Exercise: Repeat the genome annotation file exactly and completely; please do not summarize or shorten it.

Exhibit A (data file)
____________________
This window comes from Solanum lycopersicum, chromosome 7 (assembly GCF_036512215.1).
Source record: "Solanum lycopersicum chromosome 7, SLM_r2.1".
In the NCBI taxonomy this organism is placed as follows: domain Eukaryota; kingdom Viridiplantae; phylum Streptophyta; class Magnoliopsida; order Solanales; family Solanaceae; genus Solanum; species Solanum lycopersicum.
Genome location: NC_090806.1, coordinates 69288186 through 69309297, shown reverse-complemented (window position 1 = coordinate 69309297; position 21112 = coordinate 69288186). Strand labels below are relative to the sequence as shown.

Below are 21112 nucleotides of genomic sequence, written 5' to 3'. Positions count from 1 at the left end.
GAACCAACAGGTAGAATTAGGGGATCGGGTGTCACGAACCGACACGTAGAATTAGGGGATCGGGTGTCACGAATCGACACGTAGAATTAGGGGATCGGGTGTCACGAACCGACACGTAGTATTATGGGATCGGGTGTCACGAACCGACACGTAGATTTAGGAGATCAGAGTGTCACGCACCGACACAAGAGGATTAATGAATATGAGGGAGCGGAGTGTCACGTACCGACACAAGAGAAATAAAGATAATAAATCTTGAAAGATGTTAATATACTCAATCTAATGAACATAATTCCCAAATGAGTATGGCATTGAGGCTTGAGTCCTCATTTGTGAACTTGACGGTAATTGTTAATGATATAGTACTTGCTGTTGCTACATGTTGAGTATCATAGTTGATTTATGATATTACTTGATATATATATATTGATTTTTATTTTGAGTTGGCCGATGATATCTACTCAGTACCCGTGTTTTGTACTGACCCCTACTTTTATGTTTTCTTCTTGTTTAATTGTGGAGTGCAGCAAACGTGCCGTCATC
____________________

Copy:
This window comes from Solanum lycopersicum, chromosome 7 (assembly GCF_036512215.1).
Source record: "Solanum lycopersicum chromosome 7, SLM_r2.1".
In the NCBI taxonomy this organism is placed as follows: domain Eukaryota; kingdom Viridiplantae; phylum Streptophyta; class Magnoliopsida; order Solanales; family Solanaceae; genus Solanum; species Solanum lycopersicum.
Genome location: NC_090806.1, coordinates 69288186 through 69309297, shown reverse-complemented (window position 1 = coordinate 69309297; position 21112 = coordinate 69288186). Strand labels below are relative to the sequence as shown.

Below are 21112 nucleotides of genomic sequence, written 5' to 3'. Positions count from 1 at the left end.
GAACCAACAGGTAGAATTAGGGGATCGGGTGTCACGAACCGACACGTAGAATTAGGGGATCGGGTGTCACGAATCGACACGTAGAATTAGGGGATCGGGTGTCACGAACCGACACGTAGTATTATGGGATCGGGTGTCACGAACCGACACGTAGATTTAGGAGATCAGAGTGTCACGCACCGACACAAGAGGATTAATGAATATGAGGGAGCGGAGTGTCACGTACCGACACAAGAGAAATAAAGATAATAAATCTTGAAAGATGTTAATATACTCAATCTAATGAACATAATTCCCAAATGAGTATGGCATTGAGGCTTGAGTCCTCATTTGTGAACTTGACGGTAATTGTTAATGATATAGTACTTGCTGTTGCTACATGTTGAGTATCATAGTTGATTTATGATATTACTTGATATATATATATTGATTTTTATTTTGAGTTGGCCGATGATATCTACTCAGTACCCGTGTTTTGTACTGACCCCTACTTTTATGTTTTCTTCTTGTTTAATTGTGGAGTGCAGCAAACGTGCCGTCATC